Eruption highlights how NOAA technological innovation powers public safety, economic development, and scientific discovery

Research partnerships and technology transfer drive NOAA’s mission success

Story originally published by Innovation and Tech Today

When a volcano in the South Pacific Ocean erupted in January 2022, NOAA researchers were well-equipped to study the multi-hazard event by sky and by sea. Key technologies and strategic partnerships made it possible for NOAA to issue warnings that saved lives around the world, while also collecting scientific data that will improve forecasting models and disaster response for future events. 

Blasts from the Hunga Tonga – Hunga Ha’apai volcano launched ash and toxic gas high into the stratosphere to altitudes above 30 km. The plume of material formed an umbrella cloud 500 km wide and triggered record-breaking amounts of lightning strikes. The violent eruption provided a rare opportunity for scientists to learn more about sulfur dioxide gas emissions in the stratosphere.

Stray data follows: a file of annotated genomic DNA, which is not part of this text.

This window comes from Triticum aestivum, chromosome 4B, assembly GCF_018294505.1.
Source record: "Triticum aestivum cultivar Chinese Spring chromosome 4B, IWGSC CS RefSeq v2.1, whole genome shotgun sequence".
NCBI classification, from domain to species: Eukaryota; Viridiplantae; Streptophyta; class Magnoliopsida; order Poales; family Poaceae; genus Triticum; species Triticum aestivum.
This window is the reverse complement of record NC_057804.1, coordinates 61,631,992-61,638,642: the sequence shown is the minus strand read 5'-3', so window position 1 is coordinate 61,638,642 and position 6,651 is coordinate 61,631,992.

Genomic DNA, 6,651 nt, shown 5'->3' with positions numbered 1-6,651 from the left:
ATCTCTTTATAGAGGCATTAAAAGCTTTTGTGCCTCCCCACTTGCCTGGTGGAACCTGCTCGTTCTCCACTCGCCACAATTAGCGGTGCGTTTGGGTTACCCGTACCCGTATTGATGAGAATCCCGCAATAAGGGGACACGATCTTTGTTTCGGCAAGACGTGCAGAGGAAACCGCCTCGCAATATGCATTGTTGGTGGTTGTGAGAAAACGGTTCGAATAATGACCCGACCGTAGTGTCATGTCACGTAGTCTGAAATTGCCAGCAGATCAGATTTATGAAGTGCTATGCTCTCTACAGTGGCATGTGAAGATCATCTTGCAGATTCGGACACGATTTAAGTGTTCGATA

dark grey smoke plume stemming from volcano in ocean
The Hunga Tonga - Hunga Ha'apai volcano erupted on 15 January 2022. Photo: Tonga Geological Services

As the sulfur plume traveled westward, researchers from NOAA Chemical Sciences Laboratory, CIRES, and the University of Houston gathered on La Réunion island in the Indian Ocean, about 8,000 miles away from the initial volcanic blast. The plan was to use specially-designed balloons to lift lightweight aerosol sensors high up into the stratosphere, where they could collect air quality data as the plume passed overhead. NOAA’s satellites tracked the movement of the volcanic cloud, and the scientific team worked quickly to prepare.